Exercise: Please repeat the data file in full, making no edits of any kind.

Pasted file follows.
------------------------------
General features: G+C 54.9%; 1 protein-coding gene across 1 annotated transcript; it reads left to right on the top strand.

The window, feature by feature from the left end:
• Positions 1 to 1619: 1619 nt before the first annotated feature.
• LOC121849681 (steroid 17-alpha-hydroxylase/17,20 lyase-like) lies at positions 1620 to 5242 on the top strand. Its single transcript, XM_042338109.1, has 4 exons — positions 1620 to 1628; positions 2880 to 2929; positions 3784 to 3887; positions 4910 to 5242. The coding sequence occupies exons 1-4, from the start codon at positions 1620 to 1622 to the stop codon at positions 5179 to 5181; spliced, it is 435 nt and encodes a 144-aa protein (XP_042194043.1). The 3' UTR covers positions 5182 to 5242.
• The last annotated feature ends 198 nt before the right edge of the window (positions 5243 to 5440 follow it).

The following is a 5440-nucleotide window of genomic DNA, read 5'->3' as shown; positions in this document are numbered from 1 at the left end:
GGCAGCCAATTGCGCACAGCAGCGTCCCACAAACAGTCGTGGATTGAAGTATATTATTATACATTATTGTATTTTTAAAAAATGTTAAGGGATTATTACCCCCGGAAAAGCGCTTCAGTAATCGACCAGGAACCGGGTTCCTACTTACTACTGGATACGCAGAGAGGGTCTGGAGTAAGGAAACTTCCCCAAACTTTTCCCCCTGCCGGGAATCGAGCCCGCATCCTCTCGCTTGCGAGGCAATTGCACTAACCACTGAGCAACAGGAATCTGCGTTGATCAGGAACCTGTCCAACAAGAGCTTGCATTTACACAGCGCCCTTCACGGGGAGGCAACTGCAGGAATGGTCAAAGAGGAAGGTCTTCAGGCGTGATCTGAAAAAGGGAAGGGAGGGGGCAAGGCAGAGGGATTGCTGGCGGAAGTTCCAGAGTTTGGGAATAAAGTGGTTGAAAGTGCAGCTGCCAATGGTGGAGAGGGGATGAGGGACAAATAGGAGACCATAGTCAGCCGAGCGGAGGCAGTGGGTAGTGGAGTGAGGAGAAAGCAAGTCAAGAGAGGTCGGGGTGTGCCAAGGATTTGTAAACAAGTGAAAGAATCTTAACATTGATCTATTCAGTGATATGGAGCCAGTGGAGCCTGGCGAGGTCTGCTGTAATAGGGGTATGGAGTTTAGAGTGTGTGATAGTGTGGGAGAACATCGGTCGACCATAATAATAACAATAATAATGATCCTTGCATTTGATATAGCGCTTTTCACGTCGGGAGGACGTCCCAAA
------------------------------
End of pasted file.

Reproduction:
General features: G+C 54.9%; 1 protein-coding gene across 1 annotated transcript; it reads left to right on the top strand.

The window, feature by feature from the left end:
• Positions 1 to 1619: 1619 nt before the first annotated feature.
• LOC121849681 (steroid 17-alpha-hydroxylase/17,20 lyase-like) lies at positions 1620 to 5242 on the top strand. Its single transcript, XM_042338109.1, has 4 exons — positions 1620 to 1628; positions 2880 to 2929; positions 3784 to 3887; positions 4910 to 5242. The coding sequence occupies exons 1-4, from the start codon at positions 1620 to 1622 to the stop codon at positions 5179 to 5181; spliced, it is 435 nt and encodes a 144-aa protein (XP_042194043.1). The 3' UTR covers positions 5182 to 5242.
• The last annotated feature ends 198 nt before the right edge of the window (positions 5243 to 5440 follow it).

The following is a 5440-nucleotide window of genomic DNA, read 5'->3' as shown; positions in this document are numbered from 1 at the left end:
GGCAGCCAATTGCGCACAGCAGCGTCCCACAAACAGTCGTGGATTGAAGTATATTATTATACATTATTGTATTTTTAAAAAATGTTAAGGGATTATTACCCCCGGAAAAGCGCTTCAGTAATCGACCAGGAACCGGGTTCCTACTTACTACTGGATACGCAGAGAGGGTCTGGAGTAAGGAAACTTCCCCAAACTTTTCCCCCTGCCGGGAATCGAGCCCGCATCCTCTCGCTTGCGAGGCAATTGCACTAACCACTGAGCAACAGGAATCTGCGTTGATCAGGAACCTGTCCAACAAGAGCTTGCATTTACACAGCGCCCTTCACGGGGAGGCAACTGCAGGAATGGTCAAAGAGGAAGGTCTTCAGGCGTGATCTGAAAAAGGGAAGGGAGGGGGCAAGGCAGAGGGATTGCTGGCGGAAGTTCCAGAGTTTGGGAATAAAGTGGTTGAAAGTGCAGCTGCCAATGGTGGAGAGGGGATGAGGGACAAATAGGAGACCATAGTCAGCCGAGCGGAGGCAGTGGGTAGTGGAGTGAGGAGAAAGCAAGTCAAGAGAGGTCGGGGTGTGCCAAGGATTTGTAAACAAGTGAAAGAATCTTAACATTGATCTATTCAGTGATATGGAGCCAGTGGAGCCTGGCGAGGTCTGCTGTAATAGGGGTATGGAGTTTAGAGTGTGTGATAGTGTGGGAGAACATCGGTCGACCATAATAATAACAATAATAATGATCCTTGCATTTGATATAGCGCTTTTCACGTCGGGAGGACGTCCCAAA